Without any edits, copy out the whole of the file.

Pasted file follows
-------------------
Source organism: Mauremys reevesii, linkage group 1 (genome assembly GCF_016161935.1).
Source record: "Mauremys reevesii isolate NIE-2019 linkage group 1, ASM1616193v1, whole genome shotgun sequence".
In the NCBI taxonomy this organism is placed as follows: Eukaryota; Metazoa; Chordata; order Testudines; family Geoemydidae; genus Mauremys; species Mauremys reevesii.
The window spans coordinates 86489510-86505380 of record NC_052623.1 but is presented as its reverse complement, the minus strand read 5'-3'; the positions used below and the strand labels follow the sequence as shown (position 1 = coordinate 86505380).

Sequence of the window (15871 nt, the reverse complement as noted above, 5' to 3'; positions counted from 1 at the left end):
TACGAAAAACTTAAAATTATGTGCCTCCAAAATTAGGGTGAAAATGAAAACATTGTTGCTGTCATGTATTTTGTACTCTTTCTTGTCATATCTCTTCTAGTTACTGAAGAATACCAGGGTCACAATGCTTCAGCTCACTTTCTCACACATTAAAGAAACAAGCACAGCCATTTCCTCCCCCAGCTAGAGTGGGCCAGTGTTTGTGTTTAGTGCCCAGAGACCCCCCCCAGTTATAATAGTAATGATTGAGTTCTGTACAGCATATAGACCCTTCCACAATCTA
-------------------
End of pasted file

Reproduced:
Source organism: Mauremys reevesii, linkage group 1 (genome assembly GCF_016161935.1).
Source record: "Mauremys reevesii isolate NIE-2019 linkage group 1, ASM1616193v1, whole genome shotgun sequence".
In the NCBI taxonomy this organism is placed as follows: Eukaryota; Metazoa; Chordata; order Testudines; family Geoemydidae; genus Mauremys; species Mauremys reevesii.
The window spans coordinates 86489510-86505380 of record NC_052623.1 but is presented as its reverse complement, the minus strand read 5'-3'; the positions used below and the strand labels follow the sequence as shown (position 1 = coordinate 86505380).

Sequence of the window (15871 nt, the reverse complement as noted above, 5' to 3'; positions counted from 1 at the left end):
TACGAAAAACTTAAAATTATGTGCCTCCAAAATTAGGGTGAAAATGAAAACATTGTTGCTGTCATGTATTTTGTACTCTTTCTTGTCATATCTCTTCTAGTTACTGAAGAATACCAGGGTCACAATGCTTCAGCTCACTTTCTCACACATTAAAGAAACAAGCACAGCCATTTCCTCCCCCAGCTAGAGTGGGCCAGTGTTTGTGTTTAGTGCCCAGAGACCCCCCCCAGTTATAATAGTAATGATTGAGTTCTGTACAGCATATAGACCCTTCCACAATCTA